Birds of a Kind

By Wajdi Mouawad
Translated by Linda Gaboriau

Birds of a Kind
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Is it really important to cling to our lost identities?

A terrorist attack in Jerusalem puts Eitan, a young Israeli-German genetic researcher, in a coma, while his girlfriend Wahida, a Moroccan graduate student, is left to uncover his family secret that brought them to Israel ... Read more


Overview

Is it really important to cling to our lost identities?

A terrorist attack in Jerusalem puts Eitan, a young Israeli-German genetic researcher, in a coma, while his girlfriend Wahida, a Moroccan graduate student, is left to uncover his family secret that brought them to Israel in the first place. Since Eitan’s parents erupted at a Passover meal when they realized Wahida was not Jewish, he has harboured a suspicion about his heritage that, if true, could change everything.

In this sweeping new drama from the prolific Wajdi Mouawad, the Israeli-Palestinian conflict hits close to home as a straitlaced family is forced to confront everything they know about their identities.

Wajdi Mouawad

Wajdi Mouawad (author of Scorched, Tideline, Forests and Heavens, among others) has established himself as a uniquely original player on the contemporary theatre scene. His plays have been translated into more than twenty languages and presented all over the world. In all his work, from his own plays and adaptations, from the productions he has directed to the novels he wrote, Wajdi Mouawad expresses the conviction that “art bears witness to human existence through the prism of beauty.” He is the recipient of numerous awards and honours for his work. He is currently Artistic Director of Théatre de la Colline—théâtre national in Paris.

Linda Gaboriau

Linda Gaboriau is an award-winning literary translator based in Montreal. Her translations of plays by Quebec’s most prominent playwrights have been published and ­produced across Canada and abroad. In her work as a ­literary manager and dramaturge, she has directed ­numerous translation residencies and international exchange projects. She was the founding director of the Banff International Literary Translation Centre. Most recently she won the 2010 Governor General’s Award for Forests, her translation of the play by Wajdi Mouawad.

Excerpt

2. The first night after the massacre

A hospital room. A nurse enters.

Nurse. Sorry. Visiting hours are over. You have to leave now. Until seven tomorrow morning.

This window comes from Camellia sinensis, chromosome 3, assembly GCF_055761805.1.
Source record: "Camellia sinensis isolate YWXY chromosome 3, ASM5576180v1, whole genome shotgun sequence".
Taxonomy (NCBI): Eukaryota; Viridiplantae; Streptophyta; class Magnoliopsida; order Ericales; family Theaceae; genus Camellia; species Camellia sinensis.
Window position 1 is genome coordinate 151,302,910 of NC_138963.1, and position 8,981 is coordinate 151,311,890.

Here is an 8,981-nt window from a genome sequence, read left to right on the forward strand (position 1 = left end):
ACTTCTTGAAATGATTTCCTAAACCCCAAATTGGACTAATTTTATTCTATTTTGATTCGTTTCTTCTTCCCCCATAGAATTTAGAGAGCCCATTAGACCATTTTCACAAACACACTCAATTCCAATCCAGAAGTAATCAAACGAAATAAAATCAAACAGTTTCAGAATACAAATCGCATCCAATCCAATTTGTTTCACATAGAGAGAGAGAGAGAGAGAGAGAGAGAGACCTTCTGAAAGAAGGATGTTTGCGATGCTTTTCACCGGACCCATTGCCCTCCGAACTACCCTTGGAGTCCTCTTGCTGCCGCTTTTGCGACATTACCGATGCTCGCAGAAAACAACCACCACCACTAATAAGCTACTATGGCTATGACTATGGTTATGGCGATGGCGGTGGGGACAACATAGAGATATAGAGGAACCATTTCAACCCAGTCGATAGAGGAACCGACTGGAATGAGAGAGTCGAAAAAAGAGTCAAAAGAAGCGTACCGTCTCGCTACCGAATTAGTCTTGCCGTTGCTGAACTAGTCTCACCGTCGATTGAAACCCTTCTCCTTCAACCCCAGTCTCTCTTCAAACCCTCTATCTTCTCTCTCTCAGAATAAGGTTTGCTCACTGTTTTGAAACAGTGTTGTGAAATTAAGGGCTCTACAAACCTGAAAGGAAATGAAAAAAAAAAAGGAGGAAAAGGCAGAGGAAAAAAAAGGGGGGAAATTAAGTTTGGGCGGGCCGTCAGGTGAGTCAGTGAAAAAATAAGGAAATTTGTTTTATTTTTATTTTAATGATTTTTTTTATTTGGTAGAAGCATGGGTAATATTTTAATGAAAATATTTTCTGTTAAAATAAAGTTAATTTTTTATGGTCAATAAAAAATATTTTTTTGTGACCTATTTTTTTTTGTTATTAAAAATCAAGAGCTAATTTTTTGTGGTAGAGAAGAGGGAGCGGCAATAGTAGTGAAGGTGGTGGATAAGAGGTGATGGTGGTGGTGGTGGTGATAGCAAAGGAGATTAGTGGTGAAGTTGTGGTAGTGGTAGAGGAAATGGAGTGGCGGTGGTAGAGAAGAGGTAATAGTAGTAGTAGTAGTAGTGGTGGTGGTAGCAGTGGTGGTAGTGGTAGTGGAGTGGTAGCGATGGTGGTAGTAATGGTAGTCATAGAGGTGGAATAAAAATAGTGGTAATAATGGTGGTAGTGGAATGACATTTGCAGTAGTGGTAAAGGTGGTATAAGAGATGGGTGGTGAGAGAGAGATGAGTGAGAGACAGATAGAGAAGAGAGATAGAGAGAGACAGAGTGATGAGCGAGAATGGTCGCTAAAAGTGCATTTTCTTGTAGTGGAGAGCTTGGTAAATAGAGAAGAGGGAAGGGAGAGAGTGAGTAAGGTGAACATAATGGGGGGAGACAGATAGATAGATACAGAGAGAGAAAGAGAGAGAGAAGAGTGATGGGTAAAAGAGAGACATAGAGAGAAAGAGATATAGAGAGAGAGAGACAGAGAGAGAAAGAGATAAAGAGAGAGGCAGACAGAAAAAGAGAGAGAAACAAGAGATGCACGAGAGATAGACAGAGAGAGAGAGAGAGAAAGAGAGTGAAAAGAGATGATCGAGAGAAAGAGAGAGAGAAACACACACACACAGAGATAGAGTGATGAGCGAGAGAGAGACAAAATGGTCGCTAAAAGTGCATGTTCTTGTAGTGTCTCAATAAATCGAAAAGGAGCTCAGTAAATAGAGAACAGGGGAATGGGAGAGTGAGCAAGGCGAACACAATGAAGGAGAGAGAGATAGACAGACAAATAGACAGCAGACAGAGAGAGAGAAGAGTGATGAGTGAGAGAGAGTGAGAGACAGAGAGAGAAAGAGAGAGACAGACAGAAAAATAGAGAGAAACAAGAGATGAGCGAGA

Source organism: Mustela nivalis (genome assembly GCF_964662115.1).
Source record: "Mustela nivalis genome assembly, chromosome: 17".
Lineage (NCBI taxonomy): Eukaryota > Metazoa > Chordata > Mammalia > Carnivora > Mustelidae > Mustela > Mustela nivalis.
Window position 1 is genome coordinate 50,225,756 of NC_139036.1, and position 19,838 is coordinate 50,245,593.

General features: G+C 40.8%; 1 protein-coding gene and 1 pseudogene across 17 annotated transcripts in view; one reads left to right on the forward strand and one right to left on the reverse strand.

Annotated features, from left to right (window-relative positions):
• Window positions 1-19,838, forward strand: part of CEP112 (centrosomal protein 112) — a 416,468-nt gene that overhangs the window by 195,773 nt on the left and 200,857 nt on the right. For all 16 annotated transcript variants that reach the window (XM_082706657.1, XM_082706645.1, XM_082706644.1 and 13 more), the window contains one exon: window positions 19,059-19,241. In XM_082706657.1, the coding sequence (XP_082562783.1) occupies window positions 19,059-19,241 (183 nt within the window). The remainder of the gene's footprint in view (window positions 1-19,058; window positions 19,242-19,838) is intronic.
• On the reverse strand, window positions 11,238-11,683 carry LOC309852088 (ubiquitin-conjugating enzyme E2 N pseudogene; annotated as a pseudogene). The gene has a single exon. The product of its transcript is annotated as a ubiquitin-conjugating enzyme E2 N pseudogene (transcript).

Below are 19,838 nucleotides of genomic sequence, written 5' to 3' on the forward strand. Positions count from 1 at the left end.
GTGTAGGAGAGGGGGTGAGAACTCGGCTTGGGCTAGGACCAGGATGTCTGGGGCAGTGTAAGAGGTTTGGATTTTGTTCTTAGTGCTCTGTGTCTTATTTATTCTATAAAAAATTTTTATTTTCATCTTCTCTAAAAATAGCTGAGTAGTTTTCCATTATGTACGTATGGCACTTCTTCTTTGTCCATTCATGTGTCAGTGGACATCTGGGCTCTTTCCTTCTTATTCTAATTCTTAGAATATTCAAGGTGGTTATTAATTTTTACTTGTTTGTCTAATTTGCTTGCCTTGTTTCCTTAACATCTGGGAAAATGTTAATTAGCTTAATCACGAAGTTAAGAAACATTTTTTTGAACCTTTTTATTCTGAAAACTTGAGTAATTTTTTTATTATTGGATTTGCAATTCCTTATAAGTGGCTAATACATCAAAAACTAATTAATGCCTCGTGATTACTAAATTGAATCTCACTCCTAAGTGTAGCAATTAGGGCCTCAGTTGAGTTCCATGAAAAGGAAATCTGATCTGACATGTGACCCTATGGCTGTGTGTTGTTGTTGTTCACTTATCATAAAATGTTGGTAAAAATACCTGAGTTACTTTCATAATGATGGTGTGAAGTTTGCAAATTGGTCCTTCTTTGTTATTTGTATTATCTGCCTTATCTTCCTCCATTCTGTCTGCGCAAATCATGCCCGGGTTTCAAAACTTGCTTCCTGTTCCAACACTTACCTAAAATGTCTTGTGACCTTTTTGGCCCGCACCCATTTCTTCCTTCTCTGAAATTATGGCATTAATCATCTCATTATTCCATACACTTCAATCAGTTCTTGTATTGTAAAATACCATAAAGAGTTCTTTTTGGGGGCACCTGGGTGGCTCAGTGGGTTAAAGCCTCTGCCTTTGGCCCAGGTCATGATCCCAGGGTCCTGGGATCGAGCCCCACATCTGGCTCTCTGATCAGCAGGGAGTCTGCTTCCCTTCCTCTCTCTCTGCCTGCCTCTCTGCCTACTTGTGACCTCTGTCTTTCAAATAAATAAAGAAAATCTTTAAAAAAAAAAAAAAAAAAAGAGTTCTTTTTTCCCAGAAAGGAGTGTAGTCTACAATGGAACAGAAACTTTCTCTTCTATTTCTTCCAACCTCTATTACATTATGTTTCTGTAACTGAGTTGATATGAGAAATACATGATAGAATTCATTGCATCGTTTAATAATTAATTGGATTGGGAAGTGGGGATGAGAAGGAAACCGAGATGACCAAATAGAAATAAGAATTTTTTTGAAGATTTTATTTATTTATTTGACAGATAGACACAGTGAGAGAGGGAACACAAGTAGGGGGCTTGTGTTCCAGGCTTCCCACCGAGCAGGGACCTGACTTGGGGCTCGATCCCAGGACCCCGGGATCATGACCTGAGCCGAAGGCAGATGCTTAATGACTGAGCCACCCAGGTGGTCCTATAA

Wahida. I’m sorry, I don’t speak Hebrew.

Nurse. It’s eight o’clock. You have to leave now. Until seven tomorrow morning.

Wahida. Will you call me if he wakes up in the night?

Nurse. Do we know where to reach you?

Wahida. I lost my phone. You can reach me on Eitan’s phone or at the Paradise Hotel. Lions’ Gate.

Nurse. You should move closer to the hospital. The army might close off the Muslim Quarter.

Wahida. Can I stay here?

Nurse. It’s not allowed.

Wahida. Just tonight.

Nurse. I’m sorry. The entire floor is occupied by victims of the attack. Many of them will die tonight. The first night after an attack separates the living from the dead. You couldn’t handle it. No one can. So we limit the number of people present. Otherwise, we’d fall apart, too. The days ahead are going to be difficult. You have to get some rest. You have to sleep.

Wahida. I can’t sleep. I replay the scene in my head as soon as I’m alone. I close my eyes and it all comes back, the bridge, the people, the heat, the sun, customs, the body search, an endless loop of images until the explosion.

Nurse. Were you together?

Wahida. They had separated us. That’s what saved me and probably saved him too. If they hadn’t decided to search me, both of us probably would have died on that bus to Jordan. But when the truck attacked, I was still being interrogated. Eitan had told me, I’ll wait for you, and we were separated. I didn’t see it happen. I was with a woman soldier who was body-?searching me when the explosion took place. A horrendous vomiting followed by the smell of burnt flesh. I had never seen so many dead bodies.

Nurse. Are you alone in Israel?

Wahida. Yes.

Nurse. Where does his family live?

Wahida. Berlin.

Nurse. Have theybeen notified?

Wahida. I’m not the right person to contact them.

Nurse. They have to be notified. Where are you from?

Wahida. New York.

Nurse. Contact his parents. That’s the first thing to do. You can’t face this alone. What’s your name?

Wahida. Wahida.

Eitan. Wahida?

Nurse. My name is Sigal. Here.

She hands wahida a tablet.

This will help you sleep. If Eitan wakes up, I’ll call you. I promise.

The nurse exits.

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